|Sober House: Putting the "Real" in Reality
Ever since MTV introduced The Real World, back in 1992, reality television programs have become a fixture on the American entertainment scene. Not only do each of the major networks air some form of reality show, virtually every cable channel has gotten in the act. There are even two cable networks dedicated solely to this genre.
We have watched people compete for money (Survivor), career advancement (The Apprentice), fame (American Idol) and love (The Bachelor). Each of these shows, at one time or another, has been the top-rated show in America.
|Dr. Drew Pinsky, Executive Pruducer of VH1's Sober House|
However, while these programs are entertaining in their in own right, they all pale in comparison to VH1's Sober House, a spin-off of the network's highly popular Celebrity Rehab. In fact, Sober House is the single most powerful reality show ever produced.
So what is it about Sober House that separates it from the pack? The answer is quite simple — it is actually real.
While other shows of this type typically feature unknown people competing against each other for personal or financial gain, this program offers something entirely different. It is about a group of people, all of whom have experienced some degree of fame, battling their own greatest enemy — an addiction to alcohol and drugs.
The stakes for the cast of Sober House are far greater than cash or notoriety. They are fighting for their very lives. That is what makes this show so compelling.
This nine episode series takes place over a thirty day period. It is set in a "sober living house" (i.e. an alcohol and drug free living environment) in Hollywood Hills, California. The show is produced by Dr. Drew Pinsky, a psychiatrist specializing in addiction, who treated most of the cast members during either the first or second season of Celebrity Rehab. It features seven newly sober addicts and a "housemother", actress Jennifer Gimenez, who attempts to keep the group in line.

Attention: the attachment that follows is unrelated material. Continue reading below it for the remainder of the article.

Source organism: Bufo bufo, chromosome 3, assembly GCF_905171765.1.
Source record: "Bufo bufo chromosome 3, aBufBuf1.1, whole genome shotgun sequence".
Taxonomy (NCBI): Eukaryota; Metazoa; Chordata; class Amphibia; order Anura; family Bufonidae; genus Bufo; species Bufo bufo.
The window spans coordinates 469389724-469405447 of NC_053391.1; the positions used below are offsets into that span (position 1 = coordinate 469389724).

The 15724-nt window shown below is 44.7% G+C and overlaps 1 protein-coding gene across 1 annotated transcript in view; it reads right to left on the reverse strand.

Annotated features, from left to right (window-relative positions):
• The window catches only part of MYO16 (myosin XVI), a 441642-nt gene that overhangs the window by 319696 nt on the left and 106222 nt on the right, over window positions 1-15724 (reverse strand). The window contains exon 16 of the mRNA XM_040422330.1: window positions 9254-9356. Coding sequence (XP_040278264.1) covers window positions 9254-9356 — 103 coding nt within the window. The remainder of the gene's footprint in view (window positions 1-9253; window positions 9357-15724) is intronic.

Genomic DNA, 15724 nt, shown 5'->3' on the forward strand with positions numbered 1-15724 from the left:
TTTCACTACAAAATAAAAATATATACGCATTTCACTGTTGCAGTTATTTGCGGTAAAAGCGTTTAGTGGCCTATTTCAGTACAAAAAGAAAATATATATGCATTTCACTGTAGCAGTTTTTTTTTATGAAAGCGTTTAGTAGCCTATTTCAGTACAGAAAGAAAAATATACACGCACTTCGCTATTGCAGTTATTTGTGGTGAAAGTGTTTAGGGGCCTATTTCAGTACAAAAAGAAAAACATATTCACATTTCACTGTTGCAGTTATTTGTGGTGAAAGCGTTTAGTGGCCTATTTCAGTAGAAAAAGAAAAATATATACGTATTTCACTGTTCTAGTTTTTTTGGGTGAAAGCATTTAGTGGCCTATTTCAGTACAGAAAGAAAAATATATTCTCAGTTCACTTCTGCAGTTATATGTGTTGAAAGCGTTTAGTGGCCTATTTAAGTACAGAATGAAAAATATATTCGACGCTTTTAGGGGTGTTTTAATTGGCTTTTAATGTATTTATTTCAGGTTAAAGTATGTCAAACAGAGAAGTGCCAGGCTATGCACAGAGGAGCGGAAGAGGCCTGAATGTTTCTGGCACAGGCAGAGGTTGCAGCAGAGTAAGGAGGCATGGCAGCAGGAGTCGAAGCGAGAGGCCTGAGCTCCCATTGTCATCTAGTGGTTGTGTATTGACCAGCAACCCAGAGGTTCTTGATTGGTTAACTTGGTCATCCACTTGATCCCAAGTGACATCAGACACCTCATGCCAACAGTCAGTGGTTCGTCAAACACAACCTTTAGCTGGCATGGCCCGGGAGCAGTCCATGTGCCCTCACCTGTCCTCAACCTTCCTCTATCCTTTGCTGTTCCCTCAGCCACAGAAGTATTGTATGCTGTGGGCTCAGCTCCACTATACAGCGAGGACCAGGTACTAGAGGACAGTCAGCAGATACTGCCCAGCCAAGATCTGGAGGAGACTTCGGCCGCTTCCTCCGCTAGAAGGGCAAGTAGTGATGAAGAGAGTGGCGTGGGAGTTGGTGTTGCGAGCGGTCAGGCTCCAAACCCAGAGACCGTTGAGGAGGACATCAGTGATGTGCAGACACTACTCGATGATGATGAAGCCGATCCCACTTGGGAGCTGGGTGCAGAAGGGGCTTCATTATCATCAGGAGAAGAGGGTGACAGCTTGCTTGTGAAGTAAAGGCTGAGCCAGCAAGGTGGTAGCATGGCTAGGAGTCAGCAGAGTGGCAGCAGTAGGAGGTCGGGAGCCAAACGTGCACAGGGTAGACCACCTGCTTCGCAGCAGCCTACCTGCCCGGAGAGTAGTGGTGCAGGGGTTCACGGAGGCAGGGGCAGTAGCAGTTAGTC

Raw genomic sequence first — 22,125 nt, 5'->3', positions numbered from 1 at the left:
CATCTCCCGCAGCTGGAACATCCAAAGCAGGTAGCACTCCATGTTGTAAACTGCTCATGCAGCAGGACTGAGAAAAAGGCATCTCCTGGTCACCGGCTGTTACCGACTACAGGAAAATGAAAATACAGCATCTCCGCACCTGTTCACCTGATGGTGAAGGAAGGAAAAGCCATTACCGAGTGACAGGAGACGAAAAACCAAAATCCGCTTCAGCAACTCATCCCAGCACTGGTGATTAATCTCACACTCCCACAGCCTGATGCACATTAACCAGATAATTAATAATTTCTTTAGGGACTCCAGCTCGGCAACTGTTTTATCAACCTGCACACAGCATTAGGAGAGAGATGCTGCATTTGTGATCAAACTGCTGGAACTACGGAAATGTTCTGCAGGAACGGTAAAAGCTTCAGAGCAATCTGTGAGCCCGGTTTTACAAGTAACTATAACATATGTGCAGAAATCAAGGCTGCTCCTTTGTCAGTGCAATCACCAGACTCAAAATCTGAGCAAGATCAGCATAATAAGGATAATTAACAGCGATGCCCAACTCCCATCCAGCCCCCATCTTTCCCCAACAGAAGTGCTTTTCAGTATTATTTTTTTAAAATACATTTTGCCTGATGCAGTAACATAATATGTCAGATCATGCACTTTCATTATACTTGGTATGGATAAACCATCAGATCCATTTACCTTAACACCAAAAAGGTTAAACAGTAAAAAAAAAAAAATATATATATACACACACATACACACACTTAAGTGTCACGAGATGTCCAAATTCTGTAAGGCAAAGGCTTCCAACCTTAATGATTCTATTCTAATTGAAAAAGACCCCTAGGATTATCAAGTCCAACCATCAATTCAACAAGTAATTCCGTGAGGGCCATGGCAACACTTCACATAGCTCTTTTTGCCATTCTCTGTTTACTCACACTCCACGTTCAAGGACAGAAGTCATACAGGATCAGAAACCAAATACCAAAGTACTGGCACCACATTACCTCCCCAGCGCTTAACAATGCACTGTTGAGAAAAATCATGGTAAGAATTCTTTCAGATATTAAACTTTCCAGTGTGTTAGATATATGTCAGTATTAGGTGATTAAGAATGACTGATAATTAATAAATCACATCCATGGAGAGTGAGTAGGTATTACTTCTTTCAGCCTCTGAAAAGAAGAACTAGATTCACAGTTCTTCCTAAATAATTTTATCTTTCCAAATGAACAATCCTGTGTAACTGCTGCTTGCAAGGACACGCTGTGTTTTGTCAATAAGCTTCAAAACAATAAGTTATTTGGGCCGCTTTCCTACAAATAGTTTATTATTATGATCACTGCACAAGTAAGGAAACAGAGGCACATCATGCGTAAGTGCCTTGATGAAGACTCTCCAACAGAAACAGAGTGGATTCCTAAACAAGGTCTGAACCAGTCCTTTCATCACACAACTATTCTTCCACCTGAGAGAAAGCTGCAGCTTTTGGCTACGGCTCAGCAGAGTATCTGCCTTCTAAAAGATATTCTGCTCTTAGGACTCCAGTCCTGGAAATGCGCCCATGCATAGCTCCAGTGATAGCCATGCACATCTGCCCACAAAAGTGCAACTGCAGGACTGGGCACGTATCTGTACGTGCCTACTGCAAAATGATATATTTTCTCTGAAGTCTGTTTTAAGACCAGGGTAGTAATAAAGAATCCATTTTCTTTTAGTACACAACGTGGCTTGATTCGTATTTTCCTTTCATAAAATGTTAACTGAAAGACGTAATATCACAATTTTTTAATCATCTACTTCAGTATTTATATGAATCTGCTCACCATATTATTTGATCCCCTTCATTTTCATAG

The cast includes Seth "Shifty" Binzer (lead singer of Crazytown), Rodney King (victim of the police brutality that was the catalyst of the L.A. riots), Steven Adler (former drummer of Guns-n-Roses), actor Andy Dick, supermodel Amber Smith, Nikki McKibbin (American Idol finalist) and adult film star Mary Carey.
Sober House accomplishes something rare. It is educational, inspiring, frustrating and heartwarming — all at the same time.
According to the National Institute of Drug Abuse, fifteen percent of the population suffers from chemical dependency. The American Medical Association has classified addiction as a disease, mainly because it is a chronic condition. In other words, left untreated it will eventually result in death.
The non-addicted person is usually mystified by the addict's behavior. They are at a loss to understand how someone can continually keep drinking or using in the face of certain destruction. While Sober House does not address this enigma, it is an excellent case study of addictive behavior. Anyone who watches a few episodes will instinctively understand the alcoholic-addict more clearly.
However, the real value of Sober House is in its ability to invoke empathy and compassion in the viewer. When Binzer relapsed, suffered a cardiac arrest and almost died, the producers left the audience in suspense for a week before revealing his fate. Message boards and blogs across the nation were filled with viewers voicing their concern. Each time Carey's villainous boyfriend berates and exploits her, those same web sites are full of posts encouraging her to "dump the sleaze bag."
As a result of Sober House, an audience of millions is now emotionally invested in the recovery of these seven people. We are now praying for, pulling for and supporting a group of total strangers as they try to recapture their lives.
Any show that can unite so many in such a worthy and selfless cause can truly be called "must see TV".